“Whatever my father got his hands on, he would beat me with it, Nguyen Huu Hung, 9, who lives in the northern Hung Yen Province, says.
“They would mostly be his bamboo smoking pipe, belts or umbrellas. There were times when he forced me to take off my clothes and stand in the sun, make me lie in the sewer in the dark, cut my fingers, or make me eat raw lolot leaves.”
“During those times, I could see that he was not completely sober. It was as if he was on drugs.”
Hung has lived with the violence perpetrated by Nguyen Huu Long, 35, for nearly three years now.
On Thursday he returned to school after recovering from several injuries, but he is understandably still fearful. He withdraws from strangers, and he is haunted by dreams of being taken away by his father for more beatings.
9-year-old Nguyen Huu Hung in the arms of his maternal grandmother, Nguyen Thi Hanh, 73, in Hung Yen Province in northern Vietnam, September 2020. Photo by VnExpress/Pham Du.
Hung lived with his maternal grandmother since he was three months old. Once he turned six, his father took him to live with his girlfriend and her child in Ham Tu Commune, Khoai Chau District, just a kilometer away from his grandmother’s.
Hung says he was always afraid of his father and only wanted to live with his grandmother.
Long also often forced Hung to do an adult’s work like cooking, cleaning the house, doing laundry, and taking care of the family’s shop.
He would frequently beat the child for no reason and then threaten him not to tell anyone.
Long’s girlfriend and child left the house in early August, and the beatings and abuse became more severe.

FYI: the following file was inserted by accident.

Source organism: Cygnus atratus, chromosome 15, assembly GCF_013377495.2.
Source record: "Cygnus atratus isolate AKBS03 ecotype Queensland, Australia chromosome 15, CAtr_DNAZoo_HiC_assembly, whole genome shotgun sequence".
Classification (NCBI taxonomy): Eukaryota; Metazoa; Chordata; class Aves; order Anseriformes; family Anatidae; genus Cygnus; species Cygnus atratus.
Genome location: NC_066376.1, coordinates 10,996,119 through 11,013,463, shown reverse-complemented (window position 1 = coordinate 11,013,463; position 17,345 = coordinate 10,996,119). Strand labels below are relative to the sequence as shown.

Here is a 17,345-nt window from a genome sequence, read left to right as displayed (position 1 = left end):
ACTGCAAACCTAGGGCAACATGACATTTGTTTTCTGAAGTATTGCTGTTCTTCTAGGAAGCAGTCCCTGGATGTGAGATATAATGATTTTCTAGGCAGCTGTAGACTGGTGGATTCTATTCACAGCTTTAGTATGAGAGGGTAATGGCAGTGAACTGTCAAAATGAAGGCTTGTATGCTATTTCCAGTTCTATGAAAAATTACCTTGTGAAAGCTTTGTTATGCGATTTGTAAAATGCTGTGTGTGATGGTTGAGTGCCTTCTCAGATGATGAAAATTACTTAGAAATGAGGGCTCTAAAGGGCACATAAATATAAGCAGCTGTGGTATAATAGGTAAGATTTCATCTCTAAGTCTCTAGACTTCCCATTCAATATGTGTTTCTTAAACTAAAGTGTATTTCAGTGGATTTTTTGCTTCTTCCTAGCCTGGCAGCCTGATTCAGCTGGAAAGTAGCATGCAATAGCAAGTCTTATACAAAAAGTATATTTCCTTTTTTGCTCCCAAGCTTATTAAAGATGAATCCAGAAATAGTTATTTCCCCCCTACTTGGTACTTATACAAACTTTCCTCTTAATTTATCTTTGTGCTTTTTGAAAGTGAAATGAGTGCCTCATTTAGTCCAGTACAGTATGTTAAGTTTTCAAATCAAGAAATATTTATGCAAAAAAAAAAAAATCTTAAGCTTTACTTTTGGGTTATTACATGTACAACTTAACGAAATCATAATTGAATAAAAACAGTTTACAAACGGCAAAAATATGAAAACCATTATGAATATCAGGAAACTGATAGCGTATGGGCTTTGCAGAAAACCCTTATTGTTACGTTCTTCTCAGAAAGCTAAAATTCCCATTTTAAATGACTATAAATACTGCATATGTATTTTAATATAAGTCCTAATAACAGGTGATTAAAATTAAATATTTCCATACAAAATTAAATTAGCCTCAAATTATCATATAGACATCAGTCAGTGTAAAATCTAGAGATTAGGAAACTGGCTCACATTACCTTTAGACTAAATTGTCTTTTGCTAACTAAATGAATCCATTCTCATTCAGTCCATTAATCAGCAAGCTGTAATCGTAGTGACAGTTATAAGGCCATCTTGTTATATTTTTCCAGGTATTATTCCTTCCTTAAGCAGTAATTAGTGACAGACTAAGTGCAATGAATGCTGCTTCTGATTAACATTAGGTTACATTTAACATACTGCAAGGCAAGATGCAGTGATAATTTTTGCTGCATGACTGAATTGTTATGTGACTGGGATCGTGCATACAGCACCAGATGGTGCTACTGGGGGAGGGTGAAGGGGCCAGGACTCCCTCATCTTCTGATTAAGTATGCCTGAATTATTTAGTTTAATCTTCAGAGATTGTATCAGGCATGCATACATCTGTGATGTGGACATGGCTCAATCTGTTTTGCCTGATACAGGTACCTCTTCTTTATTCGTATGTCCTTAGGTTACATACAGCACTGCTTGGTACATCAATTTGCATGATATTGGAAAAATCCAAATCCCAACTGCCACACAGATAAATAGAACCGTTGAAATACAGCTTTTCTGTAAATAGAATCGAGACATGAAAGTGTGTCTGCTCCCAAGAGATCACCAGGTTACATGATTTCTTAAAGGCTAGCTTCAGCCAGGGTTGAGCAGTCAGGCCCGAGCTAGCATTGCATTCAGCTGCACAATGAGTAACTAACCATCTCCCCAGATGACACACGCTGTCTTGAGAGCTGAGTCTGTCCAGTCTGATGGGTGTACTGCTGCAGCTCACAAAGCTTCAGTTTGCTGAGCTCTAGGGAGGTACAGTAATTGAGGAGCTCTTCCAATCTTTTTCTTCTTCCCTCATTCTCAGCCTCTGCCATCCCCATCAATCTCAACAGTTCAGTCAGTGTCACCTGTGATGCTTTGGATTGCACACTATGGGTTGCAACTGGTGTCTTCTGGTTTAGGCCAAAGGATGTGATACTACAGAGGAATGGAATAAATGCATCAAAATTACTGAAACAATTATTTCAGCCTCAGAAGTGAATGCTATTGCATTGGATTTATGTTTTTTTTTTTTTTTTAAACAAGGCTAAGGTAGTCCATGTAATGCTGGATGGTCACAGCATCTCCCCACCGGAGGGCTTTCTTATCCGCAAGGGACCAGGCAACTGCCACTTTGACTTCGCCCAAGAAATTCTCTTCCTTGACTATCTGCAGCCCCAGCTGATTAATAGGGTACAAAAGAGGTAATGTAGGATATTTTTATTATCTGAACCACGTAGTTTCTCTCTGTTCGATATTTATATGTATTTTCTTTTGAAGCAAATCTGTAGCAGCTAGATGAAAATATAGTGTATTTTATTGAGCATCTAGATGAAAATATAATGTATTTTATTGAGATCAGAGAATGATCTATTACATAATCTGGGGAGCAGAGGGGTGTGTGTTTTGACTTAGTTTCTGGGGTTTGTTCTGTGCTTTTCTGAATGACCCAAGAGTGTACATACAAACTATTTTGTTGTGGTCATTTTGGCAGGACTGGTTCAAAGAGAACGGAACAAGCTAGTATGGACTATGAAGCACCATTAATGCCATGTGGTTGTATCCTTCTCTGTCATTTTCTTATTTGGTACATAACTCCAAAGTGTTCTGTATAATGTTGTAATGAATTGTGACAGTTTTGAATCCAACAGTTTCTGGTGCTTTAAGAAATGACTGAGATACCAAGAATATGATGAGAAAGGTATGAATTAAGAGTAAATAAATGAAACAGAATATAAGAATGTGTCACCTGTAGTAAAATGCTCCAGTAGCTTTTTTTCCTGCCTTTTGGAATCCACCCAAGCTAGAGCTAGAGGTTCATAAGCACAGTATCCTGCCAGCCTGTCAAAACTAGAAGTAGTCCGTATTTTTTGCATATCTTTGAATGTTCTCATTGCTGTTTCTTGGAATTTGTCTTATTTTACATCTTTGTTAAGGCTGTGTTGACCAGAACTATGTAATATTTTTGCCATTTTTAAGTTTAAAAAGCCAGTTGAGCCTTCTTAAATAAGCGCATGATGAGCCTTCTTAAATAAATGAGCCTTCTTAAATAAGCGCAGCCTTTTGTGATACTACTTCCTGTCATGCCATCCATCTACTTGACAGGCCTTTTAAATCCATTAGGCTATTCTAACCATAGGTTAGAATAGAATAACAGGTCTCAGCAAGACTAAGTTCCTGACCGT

The grandmother, Nguyen Thi Hanh, 73, says Hung’s parents often got into trouble with the law for drug trafficking. Both have been to jail, and Hung’s mother had two children with another man.
Long came out of prison in 2017 and took Hung back from Hanh.
She knew about the physical abuse Long inflicted on her grandson and tried to take custody of Hung, but he refused. She was even forbidden from visiting her grandson or giving him food.
One day in August she realized Hung was suffering from more and more severe beatings, and informed authorities. But Long only received a slap on the wrist and was warned not to repeat his offense.
On September 12 Hung showed up in school with bruises all over his body and face, and his teacher informed Hanh about it and told her to report the matter to the police.
From that day the beatings became more frequent and Hung was even forbidden from going to school. Long received repeated warnings from the authorities.
Hanh tried to intervene, but Long threatened to kill her. When Hung’s teacher called his home, Long threw his son’s books out.
A representative of Ham Tu Commune said: “We summoned Long and made him sign papers promising to no longer abuse his son. The beatings resumed a few days later, and so we forwarded the complaint to the district police department.”
An investigation found that through the night of September 16, Long beat his son to the point where his head and entire body became swollen and bruised.
Long was arrested, and he confessed to assaulting the child.
Nguyen Huu Long, 35, who has been violently abusing his son Nguyen Huu Hung, now 9, since 2017, is arrested by the Hung Yen Province police on September 23. Photo courtesy of the police.
Hung has since been placed in his grandmother’s custody. Hanh lives in a dilapidated house in Xuan Dinh village and is in a difficult financial situation, but promises she will never part with her grandson again.
Le Thi Thu, deputy headmistress of the Ham Tu Primary School, where Hung studies, says the boy is only 1.2 m tall and weighs only 18 kg.
During his four years in the school, teachers only contacted his grandmother for matters concerning him. They knew about Hung’s family situation but failed to take actions early.
“Many times, after we saw bruises on Hung’s body, we informed his grandmother. But after his injuries worsened recently the school decided to report directly to the police,” Thu said.
She is remorseful she was not able to stop the abuse earlier.
More than 8,700 children were abused between 2015 and 2019 in Vietnam, with over 850 subjected to physical violence, according to a National Assembly report in May.
Most of it happened at the hands of family members, neighbors or acquaintances, it said.